The University of Maryland Office of the Provost and Office of the Vice President for Research have announced ten recipients of this year’s Independent Scholarship, Research and Creativity Awards (ISRCA). The grant funding will support a variety of research studies and scholarly explorations ranging from poetry and literature to the immigrant experience.
“We are excited to support these projects, which embody faculty creativity and demonstrate the versatility and broad expertise of our researchers,” said Senior Vice President and Provost Jennifer King Rice.
The ISRCA program, launched in 2019, is designed to support the professional advancement of faculty engaged in scholarly and creative pursuits that use historical, humanistic, interpretive, or ethnographic approaches; explore aesthetic, ethical, and/or cultural values and their roles in society; conduct critical or rhetorical analysis; engage in archival and/or field research; and develop or produce creative works. Awardees are selected based on peer review of the quality of the proposed project, the degree to which the project will lead to the applicant’s professional advancement, and the potential academic and societal impact of the project.
In all, 44 eligible proposals were submitted, representing 9 colleges and 29 departments across campus. The awards, worth up to $10K, support faculty and their research expenses.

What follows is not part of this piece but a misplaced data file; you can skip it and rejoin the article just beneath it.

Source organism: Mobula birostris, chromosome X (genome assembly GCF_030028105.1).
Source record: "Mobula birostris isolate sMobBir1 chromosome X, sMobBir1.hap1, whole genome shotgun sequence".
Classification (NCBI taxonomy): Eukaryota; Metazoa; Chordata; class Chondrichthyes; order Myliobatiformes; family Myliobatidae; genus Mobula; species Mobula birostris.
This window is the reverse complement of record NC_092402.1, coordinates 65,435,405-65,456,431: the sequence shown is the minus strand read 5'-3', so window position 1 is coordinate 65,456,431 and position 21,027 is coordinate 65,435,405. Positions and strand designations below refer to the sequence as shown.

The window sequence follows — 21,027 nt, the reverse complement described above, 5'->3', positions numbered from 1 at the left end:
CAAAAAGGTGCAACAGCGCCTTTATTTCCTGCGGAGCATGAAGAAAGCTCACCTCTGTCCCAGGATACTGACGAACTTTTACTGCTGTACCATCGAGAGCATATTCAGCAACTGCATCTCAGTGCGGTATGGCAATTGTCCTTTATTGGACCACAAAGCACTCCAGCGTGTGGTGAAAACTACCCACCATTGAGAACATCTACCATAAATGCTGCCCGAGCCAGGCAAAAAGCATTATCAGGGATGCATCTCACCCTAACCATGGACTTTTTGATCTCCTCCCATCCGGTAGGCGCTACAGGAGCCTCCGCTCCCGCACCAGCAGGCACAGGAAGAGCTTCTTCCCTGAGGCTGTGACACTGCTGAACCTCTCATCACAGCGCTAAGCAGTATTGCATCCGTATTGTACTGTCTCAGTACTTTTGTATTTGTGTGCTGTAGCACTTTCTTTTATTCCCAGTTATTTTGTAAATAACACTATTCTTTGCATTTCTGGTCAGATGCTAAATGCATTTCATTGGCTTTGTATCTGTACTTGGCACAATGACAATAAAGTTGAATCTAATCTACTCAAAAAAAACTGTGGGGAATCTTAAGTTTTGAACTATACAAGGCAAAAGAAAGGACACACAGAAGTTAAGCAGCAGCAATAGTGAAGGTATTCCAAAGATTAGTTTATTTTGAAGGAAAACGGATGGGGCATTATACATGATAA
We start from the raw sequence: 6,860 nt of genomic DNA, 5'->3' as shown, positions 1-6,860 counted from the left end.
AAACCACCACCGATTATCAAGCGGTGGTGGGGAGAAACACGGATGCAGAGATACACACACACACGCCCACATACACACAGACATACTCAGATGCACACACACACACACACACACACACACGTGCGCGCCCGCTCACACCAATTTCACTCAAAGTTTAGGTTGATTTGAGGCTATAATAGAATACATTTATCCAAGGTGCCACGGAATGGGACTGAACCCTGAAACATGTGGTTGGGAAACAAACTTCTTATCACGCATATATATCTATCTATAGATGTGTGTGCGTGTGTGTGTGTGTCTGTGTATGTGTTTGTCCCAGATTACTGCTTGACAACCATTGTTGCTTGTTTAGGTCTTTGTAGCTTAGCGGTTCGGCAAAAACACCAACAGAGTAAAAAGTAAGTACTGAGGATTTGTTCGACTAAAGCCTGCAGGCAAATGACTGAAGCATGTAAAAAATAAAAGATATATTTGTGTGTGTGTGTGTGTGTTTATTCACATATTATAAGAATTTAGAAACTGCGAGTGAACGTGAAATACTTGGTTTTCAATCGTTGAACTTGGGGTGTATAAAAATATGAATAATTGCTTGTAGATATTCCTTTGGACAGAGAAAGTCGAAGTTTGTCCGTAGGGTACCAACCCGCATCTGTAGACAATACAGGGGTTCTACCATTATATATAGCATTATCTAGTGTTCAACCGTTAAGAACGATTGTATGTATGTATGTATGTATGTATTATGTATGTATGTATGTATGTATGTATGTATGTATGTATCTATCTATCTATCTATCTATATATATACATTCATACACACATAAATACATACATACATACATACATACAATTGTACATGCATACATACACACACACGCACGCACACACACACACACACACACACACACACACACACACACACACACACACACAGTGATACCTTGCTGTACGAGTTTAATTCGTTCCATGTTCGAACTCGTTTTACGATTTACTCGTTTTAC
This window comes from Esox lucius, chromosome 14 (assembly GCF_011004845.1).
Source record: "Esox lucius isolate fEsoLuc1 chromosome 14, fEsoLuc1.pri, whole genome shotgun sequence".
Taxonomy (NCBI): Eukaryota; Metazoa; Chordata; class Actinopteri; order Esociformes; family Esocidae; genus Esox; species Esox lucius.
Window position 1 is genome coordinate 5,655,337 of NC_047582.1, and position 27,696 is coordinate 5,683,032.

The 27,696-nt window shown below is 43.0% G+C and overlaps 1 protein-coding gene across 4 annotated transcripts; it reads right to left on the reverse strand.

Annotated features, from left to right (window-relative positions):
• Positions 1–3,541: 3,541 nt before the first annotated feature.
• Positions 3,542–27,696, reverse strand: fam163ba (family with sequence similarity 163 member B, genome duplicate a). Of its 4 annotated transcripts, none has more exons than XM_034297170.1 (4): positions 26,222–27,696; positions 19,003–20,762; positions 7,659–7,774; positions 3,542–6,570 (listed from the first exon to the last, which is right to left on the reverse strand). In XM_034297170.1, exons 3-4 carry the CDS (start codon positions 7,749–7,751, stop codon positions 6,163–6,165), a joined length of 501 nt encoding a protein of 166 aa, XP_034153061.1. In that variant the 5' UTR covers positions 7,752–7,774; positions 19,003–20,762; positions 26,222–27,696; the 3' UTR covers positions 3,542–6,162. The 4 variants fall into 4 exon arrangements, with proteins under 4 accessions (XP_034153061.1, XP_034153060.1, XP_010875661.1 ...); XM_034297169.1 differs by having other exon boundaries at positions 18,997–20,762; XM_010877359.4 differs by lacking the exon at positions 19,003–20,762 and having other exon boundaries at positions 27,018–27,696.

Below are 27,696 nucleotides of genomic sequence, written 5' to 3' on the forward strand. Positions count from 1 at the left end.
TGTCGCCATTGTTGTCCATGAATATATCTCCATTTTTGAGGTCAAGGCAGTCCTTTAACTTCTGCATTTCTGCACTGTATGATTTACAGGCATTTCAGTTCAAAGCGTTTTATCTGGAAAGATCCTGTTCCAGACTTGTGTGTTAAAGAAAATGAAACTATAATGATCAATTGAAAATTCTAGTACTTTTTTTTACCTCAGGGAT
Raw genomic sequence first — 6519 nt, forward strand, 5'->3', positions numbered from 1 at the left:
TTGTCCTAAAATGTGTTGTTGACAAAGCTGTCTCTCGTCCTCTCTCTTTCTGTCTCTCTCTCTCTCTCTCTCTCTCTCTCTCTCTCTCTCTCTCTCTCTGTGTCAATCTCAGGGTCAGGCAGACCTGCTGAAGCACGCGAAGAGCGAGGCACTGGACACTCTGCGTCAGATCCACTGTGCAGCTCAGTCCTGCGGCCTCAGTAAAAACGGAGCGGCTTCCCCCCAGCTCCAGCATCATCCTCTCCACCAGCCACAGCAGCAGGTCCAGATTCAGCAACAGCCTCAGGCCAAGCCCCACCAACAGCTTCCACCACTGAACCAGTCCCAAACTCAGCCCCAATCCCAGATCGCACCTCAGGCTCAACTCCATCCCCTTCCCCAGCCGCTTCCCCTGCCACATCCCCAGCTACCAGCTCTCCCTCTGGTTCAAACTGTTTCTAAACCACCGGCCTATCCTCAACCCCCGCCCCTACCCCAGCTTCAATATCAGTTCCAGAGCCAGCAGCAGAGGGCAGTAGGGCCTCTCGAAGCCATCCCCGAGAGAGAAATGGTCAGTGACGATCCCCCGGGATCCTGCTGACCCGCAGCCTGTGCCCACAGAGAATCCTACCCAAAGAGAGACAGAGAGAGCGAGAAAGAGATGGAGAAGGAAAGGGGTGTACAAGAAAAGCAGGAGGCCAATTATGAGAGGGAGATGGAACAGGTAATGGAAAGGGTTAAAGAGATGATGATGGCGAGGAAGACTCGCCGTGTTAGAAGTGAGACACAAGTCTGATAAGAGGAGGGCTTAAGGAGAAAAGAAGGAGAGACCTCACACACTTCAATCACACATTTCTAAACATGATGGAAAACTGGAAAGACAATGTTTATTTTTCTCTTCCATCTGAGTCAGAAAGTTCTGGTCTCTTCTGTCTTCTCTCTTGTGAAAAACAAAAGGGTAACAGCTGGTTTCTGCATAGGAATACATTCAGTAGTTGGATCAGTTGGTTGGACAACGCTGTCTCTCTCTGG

“We were greatly pleased to see the strong faculty interest and engagement in this program, and the robust and diverse research areas explored by our faculty,” said Interim Vice President for Research Amitabh Varshney.
This year’s award recipients are:
In References We Trust? A History of Peer Review in the Sciences Melinda Baldwin, Associate Professor (ARHU-History)
Landscape Memories, Migration, and Commons Management in Forest Systems
Madeline Brown, Assistant Professor (BSOS-Anthropology)
Radical Lens: The Photographs of Nancy Shia
Nancy Mirabal, Associate Professor (ARHU-American Studies)
Navigating Prolonged Legal Limbo: Deferred Action for Childhood Arrivals Recipients in the D.C. Metro Region
Christina Getrich, Associate Professor (BSOS-Anthropology)
Kippax Colonoware Sourcing and Trade Study
Donald Linebaugh, Professor (ARCH-Historic Preservation)
Embodied Afterlives: Performing Love Suicide in Early Modern Japan Jyana Browne, Assistant Professor (ARHU-SLLC)
Selective: Data, Power, and the Fight over Fit in Organizational Life Daniel Greene, Assistant Professor (INFO)
Sensing God: Embodied Poetics and Somatic Epistemology in Medieval Persian Sufi Literature
Matthew Miller, Assistant Professor (ARHU-Persian/SLLC)
Korean Immigrant Pioneers and Intergenerational Mobility Prospects in the DC Region
Julie Park, Associate Professor (BSOS-Sociology and Asian American Studies)
Cool Fratricide: Murder and Metaphysics in Black and Indigenous U.S. Literature
Chad Infante, Assistant Professor (ARHU-English)